She further stated, "It is however, refreshing that the Human Trafficking Bill has been passed by Parliament and offenders will be made to face the full rigours of the law."
According to her, the government has enacted and passed several legal and policy framework, which have had positive impact on the lives of our children", adding, "they include the Human Trafficking Bill, the Children's Act, the Criminal Code Amendment Act among others."
She noted that educational infrastructure such as the construction and rehabilitation of schools were on-going, while health facilities throughout the country were improved, thus making these key facilities accessible to children.
Hajia Mahama stressed that the private sector development agenda had paved way for an increase in private media houses whose sensitisation programme had assisted to reduce the incidence of child abuse and violence against children.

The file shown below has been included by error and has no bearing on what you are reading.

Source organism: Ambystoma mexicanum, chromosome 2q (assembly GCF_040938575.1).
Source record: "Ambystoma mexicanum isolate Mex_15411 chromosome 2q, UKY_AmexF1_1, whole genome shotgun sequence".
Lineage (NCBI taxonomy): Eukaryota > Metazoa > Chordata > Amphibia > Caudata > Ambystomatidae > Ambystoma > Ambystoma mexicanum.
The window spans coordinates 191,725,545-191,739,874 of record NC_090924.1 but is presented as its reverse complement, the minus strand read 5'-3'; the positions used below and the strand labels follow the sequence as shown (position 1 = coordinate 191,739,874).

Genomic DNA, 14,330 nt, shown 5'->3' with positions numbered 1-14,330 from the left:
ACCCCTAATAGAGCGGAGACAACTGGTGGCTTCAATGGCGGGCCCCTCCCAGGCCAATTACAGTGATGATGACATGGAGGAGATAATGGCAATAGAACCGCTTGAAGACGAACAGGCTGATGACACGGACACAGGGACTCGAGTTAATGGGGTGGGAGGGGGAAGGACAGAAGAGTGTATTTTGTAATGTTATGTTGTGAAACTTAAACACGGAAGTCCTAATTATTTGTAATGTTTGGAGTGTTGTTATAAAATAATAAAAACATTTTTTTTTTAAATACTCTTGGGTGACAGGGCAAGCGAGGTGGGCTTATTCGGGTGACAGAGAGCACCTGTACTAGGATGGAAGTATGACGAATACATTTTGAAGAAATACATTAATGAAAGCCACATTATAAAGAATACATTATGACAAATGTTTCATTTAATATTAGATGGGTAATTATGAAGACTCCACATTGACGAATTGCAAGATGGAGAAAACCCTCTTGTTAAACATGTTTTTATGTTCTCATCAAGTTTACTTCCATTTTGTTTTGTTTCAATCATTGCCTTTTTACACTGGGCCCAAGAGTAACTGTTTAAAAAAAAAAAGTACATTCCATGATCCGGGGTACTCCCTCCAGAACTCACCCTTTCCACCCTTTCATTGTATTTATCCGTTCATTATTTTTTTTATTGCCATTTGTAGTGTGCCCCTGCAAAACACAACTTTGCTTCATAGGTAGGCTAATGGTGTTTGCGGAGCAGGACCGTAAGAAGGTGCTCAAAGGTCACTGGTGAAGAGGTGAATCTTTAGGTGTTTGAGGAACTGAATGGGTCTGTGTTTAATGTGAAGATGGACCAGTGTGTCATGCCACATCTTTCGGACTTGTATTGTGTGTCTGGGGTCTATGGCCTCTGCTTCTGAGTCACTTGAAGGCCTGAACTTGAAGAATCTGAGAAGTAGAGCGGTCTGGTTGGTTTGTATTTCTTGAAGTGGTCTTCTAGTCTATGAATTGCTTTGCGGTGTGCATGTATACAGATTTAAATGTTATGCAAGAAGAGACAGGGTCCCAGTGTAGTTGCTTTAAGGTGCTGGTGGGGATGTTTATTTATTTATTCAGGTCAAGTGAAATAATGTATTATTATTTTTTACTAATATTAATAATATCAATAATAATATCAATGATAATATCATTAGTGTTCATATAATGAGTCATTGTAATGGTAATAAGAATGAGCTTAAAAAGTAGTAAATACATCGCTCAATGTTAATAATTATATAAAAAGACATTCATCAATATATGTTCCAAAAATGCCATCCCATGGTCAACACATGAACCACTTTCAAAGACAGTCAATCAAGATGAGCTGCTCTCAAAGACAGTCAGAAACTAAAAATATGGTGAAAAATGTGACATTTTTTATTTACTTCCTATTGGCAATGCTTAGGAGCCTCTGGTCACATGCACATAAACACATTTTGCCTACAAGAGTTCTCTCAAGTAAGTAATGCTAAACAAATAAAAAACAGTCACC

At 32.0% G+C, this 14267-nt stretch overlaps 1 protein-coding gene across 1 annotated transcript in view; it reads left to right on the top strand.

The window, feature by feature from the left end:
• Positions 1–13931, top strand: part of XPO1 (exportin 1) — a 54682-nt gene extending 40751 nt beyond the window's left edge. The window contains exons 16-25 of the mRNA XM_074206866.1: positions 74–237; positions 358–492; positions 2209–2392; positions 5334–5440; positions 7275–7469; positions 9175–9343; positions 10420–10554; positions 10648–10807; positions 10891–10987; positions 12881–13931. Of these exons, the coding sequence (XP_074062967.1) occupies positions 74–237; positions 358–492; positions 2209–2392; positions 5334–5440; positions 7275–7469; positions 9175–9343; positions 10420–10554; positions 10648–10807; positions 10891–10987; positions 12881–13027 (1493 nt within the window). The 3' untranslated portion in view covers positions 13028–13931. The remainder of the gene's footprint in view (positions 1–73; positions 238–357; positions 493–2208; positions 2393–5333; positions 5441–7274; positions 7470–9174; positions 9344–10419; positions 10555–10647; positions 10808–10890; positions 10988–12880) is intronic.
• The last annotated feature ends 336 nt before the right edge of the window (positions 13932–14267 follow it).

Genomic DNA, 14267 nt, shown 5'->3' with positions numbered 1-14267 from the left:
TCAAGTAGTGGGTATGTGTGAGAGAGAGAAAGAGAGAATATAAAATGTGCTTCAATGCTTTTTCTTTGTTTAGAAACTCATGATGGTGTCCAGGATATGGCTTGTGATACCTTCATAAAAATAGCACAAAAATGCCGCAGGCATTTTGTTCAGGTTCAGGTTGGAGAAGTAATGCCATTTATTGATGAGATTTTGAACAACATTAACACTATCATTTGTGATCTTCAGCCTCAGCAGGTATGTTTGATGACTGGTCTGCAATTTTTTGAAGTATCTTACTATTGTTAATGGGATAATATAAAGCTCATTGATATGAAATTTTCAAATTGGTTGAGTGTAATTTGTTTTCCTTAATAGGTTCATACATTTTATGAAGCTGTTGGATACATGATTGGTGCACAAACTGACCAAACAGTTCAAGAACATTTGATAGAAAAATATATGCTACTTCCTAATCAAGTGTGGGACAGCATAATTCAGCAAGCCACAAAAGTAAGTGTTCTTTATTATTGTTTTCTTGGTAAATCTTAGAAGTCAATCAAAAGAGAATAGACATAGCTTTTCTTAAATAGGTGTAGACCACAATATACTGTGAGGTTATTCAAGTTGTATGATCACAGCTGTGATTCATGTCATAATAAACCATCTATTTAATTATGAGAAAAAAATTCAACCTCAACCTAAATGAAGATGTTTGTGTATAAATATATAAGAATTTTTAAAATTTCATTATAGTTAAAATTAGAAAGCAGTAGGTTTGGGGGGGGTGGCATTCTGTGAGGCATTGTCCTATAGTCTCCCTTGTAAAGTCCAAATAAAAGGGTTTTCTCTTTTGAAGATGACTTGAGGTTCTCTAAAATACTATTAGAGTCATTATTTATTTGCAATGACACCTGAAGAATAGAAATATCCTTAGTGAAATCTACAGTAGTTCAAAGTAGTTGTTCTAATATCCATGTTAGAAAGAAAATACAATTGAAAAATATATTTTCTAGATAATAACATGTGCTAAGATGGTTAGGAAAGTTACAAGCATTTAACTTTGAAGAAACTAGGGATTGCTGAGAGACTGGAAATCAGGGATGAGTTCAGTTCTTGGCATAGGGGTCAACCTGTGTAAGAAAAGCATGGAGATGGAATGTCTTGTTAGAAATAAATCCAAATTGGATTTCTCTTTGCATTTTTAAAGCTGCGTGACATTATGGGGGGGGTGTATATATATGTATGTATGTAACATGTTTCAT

The Minister ascertained that HIV/AIDS policy also provided a framework for addressing problems of children affected by the disease and that her ministry continues to collaborate with development partners and NGOs, to address issues affecting children in the country, in the areas of health and education.
She said statistics from the Ghana Health Services revealed that, "malnutrition is the underlying cause of approximately 60 per cent of the 10.5 million annual deaths in children under five years of age globally.